During the Second Age, he moved to Eregion due to the rumours of a "marvellous metal" found in Moria, which he named mithril.[45][46][47] It is said in the text that:

In the working of this he became a rival of the Dwarves, or rather an equal, for there was great friendship between the Dwarves of Moria and Celebrimbor, and they shared their skills and craft-secrets.

However, according to his son Christopher, Tolkien most probably forgot the fact that he included Celebrimbor's origins as a descendant of Fëanor in the second edition of The Lord of the Rings (1966), and that, had he remembered it, he would not have changed it.[45]

Etymology[edit]

According to this version of his history, the name Celebrimbor is likewise in Sindarin. However, in this text, Celebrimbor is a Sindarized version of his original Telerin name Telperimpar (with Tyelpinquar being its Quenya cognate).

The name was derived from the root KWAR ("press together, squeeze, wring"), whose derivatives were: quár (Q), pār (T) and paur (S).

The text also says that it was a common name among the Teleri of Aman, who were renowned silver-smiths.[46][45][47]

Of Dwarves and Men[edit]

In a late text that Christopher Tolkien called Of Dwarves and Men (from c. 1969),[48] Tolkien changed Celebrimbor's origins yet again.[45]

Here, Celebrimbor is depicted as a Sinda who claimed descent from Daeron,[49] a famous minstrel and the chief loremaster of Doriath.[50] In that text, it is explained how in Eregion, due to the influence of Celebrimbor, the ancient runic alphabet devised by Daeron was, along with Tengwar, also known and used.

And even though in Eregion these Runes were used mostly on formal occasions, due to the contact between the Elves of Eregion and the Dwarves of Khazad-dûm, and because of the greater ease with which the Runes could be carved on stone, the Longbeard Dwarves adopted and modified them for their own use.[49]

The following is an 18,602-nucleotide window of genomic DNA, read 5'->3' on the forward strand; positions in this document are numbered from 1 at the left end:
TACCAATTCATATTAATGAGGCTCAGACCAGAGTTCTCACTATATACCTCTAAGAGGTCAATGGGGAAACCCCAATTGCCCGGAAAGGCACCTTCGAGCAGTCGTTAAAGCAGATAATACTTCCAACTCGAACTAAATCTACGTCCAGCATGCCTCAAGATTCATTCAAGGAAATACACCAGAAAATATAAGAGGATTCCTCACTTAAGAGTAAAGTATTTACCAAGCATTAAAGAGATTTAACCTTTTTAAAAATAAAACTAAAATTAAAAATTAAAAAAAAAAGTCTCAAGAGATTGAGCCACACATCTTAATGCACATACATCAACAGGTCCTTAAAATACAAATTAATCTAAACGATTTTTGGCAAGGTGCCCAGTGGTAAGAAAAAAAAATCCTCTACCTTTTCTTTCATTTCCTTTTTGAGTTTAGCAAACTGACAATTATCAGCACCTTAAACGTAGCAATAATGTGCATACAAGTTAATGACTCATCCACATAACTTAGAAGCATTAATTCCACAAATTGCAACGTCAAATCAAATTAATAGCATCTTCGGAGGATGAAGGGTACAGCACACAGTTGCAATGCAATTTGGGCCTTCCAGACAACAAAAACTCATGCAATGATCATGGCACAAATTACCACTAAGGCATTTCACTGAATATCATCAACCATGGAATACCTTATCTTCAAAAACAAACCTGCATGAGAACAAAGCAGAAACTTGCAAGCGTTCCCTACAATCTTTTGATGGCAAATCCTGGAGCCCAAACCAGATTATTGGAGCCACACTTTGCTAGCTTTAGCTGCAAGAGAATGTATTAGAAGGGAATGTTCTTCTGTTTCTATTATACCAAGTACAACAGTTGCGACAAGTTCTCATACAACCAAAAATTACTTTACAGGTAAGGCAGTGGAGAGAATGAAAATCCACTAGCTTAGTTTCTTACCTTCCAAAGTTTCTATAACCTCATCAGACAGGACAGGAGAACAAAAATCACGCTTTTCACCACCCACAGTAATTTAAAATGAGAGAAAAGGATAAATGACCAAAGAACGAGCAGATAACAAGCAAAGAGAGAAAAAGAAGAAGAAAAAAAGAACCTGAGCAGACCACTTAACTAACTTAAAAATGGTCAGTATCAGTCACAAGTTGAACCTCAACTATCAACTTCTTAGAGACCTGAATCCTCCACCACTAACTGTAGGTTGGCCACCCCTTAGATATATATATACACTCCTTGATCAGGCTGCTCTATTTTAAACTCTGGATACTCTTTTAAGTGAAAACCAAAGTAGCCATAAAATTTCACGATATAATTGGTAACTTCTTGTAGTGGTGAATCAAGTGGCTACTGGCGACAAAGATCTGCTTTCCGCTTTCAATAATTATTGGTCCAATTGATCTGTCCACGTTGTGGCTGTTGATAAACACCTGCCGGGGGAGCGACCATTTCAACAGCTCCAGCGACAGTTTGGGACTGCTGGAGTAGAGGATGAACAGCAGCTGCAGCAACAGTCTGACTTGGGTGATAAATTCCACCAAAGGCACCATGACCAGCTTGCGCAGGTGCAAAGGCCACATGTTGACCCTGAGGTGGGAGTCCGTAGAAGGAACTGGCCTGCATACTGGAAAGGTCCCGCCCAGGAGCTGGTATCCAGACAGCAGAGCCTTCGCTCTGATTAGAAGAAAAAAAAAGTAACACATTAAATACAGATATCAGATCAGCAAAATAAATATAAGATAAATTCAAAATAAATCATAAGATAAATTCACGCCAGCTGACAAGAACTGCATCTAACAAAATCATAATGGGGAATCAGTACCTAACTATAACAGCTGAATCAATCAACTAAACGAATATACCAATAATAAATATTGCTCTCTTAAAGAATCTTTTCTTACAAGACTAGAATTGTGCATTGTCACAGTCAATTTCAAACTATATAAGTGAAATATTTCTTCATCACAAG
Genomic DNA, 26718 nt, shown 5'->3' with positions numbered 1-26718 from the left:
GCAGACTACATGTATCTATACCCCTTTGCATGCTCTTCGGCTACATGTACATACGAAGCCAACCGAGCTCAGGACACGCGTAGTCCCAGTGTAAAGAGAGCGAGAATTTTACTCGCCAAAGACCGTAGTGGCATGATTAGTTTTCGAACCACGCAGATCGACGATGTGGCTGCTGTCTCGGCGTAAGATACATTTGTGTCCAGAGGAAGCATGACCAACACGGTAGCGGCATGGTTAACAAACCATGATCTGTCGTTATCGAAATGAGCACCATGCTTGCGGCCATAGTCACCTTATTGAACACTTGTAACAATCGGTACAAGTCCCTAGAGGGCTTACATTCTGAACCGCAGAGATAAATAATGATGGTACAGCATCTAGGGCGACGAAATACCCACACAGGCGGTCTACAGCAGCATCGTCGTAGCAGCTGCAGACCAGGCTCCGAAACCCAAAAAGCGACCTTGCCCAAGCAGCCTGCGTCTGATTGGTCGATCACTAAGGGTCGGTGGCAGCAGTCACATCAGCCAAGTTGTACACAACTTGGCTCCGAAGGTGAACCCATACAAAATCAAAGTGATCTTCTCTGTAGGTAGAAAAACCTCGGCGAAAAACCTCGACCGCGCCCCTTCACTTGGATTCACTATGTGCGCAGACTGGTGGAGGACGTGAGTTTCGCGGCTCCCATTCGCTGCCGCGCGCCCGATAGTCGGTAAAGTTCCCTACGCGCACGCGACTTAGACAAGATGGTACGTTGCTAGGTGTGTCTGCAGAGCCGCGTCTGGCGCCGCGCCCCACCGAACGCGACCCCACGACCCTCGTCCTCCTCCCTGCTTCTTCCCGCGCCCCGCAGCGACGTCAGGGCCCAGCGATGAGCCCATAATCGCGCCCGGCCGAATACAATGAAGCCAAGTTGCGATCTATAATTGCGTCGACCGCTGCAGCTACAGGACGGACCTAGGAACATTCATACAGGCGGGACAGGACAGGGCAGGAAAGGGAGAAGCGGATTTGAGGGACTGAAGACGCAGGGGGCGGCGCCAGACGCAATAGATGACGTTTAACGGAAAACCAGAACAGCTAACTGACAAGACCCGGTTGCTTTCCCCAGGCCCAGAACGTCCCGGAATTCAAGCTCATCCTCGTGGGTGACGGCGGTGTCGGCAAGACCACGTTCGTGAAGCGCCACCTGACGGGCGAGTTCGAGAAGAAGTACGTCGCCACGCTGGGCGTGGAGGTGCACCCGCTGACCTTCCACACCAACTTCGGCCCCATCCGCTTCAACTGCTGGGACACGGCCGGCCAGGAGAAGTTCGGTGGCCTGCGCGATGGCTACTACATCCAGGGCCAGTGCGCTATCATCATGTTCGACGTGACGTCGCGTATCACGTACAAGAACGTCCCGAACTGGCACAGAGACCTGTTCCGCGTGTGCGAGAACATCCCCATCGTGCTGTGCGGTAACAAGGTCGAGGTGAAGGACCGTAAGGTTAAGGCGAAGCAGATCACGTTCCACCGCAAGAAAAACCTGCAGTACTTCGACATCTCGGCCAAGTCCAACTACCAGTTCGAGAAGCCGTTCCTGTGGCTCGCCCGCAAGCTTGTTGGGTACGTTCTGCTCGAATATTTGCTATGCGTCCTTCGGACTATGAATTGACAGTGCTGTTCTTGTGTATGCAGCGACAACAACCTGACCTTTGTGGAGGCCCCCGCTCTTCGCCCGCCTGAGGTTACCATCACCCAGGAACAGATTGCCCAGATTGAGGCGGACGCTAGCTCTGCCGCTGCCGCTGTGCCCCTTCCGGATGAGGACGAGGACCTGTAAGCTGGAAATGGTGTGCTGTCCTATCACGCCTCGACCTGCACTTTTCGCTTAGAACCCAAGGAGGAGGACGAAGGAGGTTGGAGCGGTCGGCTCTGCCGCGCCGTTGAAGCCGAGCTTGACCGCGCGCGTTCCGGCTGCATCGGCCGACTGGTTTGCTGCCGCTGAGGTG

Portrayal in adaptations[edit]

Television[edit]

2022: The Lord of the Rings: The Rings of Power:

Celebrimbor will be portrayed by Charles Edwards as one of the central characters of the series.[51]

Games[edit]

2014: Middle-earth: Shadow of Mordor

Celebrimbor as portrayed in Middle-earth: Shadow of Mordor
Celebrimbor plays a major role in the video game, serving as a wraith who is bound to an undead Gondorian Ranger, Talion, by the will of Sauron. He is voiced by Alister Duncan. He is also the main protagonist of the Bright Lord expansion, where he is revealed to have stolen the One Ring from Sauron at some point in the Second Age, and intended to use it to turn the Dark Lord's own weapons against him. However, he is corrupted by the power of the Ring and doomed to never see the Undying Lands. Though he defeats Sauron in battle, Sauron still managed to reclaim the Ring and banish Celebrimbor's spirit to an eternity as a wraith in the Unseen world. Bound to Talion, Celebrimbor grants him Elven powers to help him seek revenge for the death of his wife and son.

2017: Middle-earth: Shadow of War

Celebrimbor uses Talion to create a new ring of power so they can dominate the orc forces of Sauron's army to create one in their own service. With their army amassed they travel Sauron's Road to destroy the Dark Lord. On their way, Talion comes up against the Nazgûl Isildur and decides to free Isildur from life as a servant to Sauron. Celebrimbor, angry that Talion vanquished Isildur rather than adding his power to their army, reveals that he intends to replace Sauron instead of destroying him. Talion refuses to help him in his quest for power, so Celebrimbor removes the new ring from him. With their bond lost, Talion begins to bleed profusely and die. Celebrimbor convinces Eltariel, an Elven assassin of Galadriel, to wield the new ring and continue on to defeat Sauron. During their battle, Sauron is able to overpower them and cut Eltariel's fingers off along with the new ring. Sauron then absorbs Celebrimbor and together they become the flaming Eye of Sauron atop Barad-dûr.